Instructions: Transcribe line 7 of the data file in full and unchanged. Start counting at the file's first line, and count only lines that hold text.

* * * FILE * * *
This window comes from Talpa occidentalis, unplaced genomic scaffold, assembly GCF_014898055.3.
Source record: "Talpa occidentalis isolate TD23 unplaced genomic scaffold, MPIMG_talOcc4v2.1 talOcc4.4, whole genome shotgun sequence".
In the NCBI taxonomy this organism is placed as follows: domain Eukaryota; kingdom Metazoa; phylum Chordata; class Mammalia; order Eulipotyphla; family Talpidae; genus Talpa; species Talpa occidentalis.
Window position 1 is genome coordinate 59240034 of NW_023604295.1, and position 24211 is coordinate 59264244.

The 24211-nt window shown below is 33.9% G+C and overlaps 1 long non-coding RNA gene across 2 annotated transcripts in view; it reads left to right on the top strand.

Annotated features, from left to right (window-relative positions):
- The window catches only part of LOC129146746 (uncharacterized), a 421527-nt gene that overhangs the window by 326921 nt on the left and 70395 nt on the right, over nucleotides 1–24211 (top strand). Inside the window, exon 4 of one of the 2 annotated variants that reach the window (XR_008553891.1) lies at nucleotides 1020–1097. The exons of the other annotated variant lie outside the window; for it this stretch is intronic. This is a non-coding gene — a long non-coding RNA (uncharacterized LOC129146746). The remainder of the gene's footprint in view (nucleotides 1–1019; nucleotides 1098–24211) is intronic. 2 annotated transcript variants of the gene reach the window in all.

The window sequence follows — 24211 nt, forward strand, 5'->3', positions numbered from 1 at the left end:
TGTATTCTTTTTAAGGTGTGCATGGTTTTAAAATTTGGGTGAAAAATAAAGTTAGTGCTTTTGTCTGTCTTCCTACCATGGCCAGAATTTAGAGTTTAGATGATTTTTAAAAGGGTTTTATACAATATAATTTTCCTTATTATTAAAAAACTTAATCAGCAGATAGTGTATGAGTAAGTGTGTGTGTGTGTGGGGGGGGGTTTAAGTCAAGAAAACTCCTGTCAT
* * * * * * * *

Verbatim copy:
- The window catches only part of LOC129146746 (uncharacterized), a 421527-nt gene that overhangs the window by 326921 nt on the left and 70395 nt on the right, over nucleotides 1–24211 (top strand). Inside the window, exon 4 of one of the 2 annotated variants that reach the window (XR_008553891.1) lies at nucleotides 1020–1097. The exons of the other annotated variant lie outside the window; for it this stretch is intronic. This is a non-coding gene — a long non-coding RNA (uncharacterized LOC129146746). The remainder of the gene's footprint in view (nucleotides 1–1019; nucleotides 1098–24211) is intronic. 2 annotated transcript variants of the gene reach the window in all.